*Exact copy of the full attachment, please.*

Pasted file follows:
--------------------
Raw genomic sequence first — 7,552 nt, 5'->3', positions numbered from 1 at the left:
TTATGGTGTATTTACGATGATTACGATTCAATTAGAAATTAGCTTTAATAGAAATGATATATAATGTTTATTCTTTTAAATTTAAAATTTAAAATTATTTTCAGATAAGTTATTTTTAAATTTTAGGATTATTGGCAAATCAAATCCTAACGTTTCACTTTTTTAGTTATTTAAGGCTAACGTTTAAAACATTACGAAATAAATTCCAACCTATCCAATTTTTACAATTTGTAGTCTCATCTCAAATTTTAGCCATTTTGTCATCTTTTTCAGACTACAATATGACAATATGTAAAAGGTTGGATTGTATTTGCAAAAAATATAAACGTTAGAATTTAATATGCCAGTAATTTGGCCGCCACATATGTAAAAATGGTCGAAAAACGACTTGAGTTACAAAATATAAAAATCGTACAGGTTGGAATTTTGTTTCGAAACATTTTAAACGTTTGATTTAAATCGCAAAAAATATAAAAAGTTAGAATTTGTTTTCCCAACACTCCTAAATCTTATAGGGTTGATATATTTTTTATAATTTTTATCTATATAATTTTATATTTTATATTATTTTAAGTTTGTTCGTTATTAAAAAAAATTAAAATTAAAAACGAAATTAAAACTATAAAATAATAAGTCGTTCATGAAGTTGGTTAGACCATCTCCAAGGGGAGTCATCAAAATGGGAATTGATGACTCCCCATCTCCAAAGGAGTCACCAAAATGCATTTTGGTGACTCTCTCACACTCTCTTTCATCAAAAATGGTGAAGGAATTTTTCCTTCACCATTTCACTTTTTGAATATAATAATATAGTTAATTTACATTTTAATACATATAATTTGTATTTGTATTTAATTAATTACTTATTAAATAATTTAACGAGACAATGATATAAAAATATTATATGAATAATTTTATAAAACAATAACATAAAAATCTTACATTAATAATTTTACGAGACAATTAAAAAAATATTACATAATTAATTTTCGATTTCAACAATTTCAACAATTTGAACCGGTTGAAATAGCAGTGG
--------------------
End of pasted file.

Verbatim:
Raw genomic sequence first — 7,552 nt, 5'->3', positions numbered from 1 at the left:
TTATGGTGTATTTACGATGATTACGATTCAATTAGAAATTAGCTTTAATAGAAATGATATATAATGTTTATTCTTTTAAATTTAAAATTTAAAATTATTTTCAGATAAGTTATTTTTAAATTTTAGGATTATTGGCAAATCAAATCCTAACGTTTCACTTTTTTAGTTATTTAAGGCTAACGTTTAAAACATTACGAAATAAATTCCAACCTATCCAATTTTTACAATTTGTAGTCTCATCTCAAATTTTAGCCATTTTGTCATCTTTTTCAGACTACAATATGACAATATGTAAAAGGTTGGATTGTATTTGCAAAAAATATAAACGTTAGAATTTAATATGCCAGTAATTTGGCCGCCACATATGTAAAAATGGTCGAAAAACGACTTGAGTTACAAAATATAAAAATCGTACAGGTTGGAATTTTGTTTCGAAACATTTTAAACGTTTGATTTAAATCGCAAAAAATATAAAAAGTTAGAATTTGTTTTCCCAACACTCCTAAATCTTATAGGGTTGATATATTTTTTATAATTTTTATCTATATAATTTTATATTTTATATTATTTTAAGTTTGTTCGTTATTAAAAAAAATTAAAATTAAAAACGAAATTAAAACTATAAAATAATAAGTCGTTCATGAAGTTGGTTAGACCATCTCCAAGGGGAGTCATCAAAATGGGAATTGATGACTCCCCATCTCCAAAGGAGTCACCAAAATGCATTTTGGTGACTCTCTCACACTCTCTTTCATCAAAAATGGTGAAGGAATTTTTCCTTCACCATTTCACTTTTTGAATATAATAATATAGTTAATTTACATTTTAATACATATAATTTGTATTTGTATTTAATTAATTACTTATTAAATAATTTAACGAGACAATGATATAAAAATATTATATGAATAATTTTATAAAACAATAACATAAAAATCTTACATTAATAATTTTACGAGACAATTAAAAAAATATTACATAATTAATTTTCGATTTCAACAATTTCAACAATTTGAACCGGTTGAAATAGCAGTGG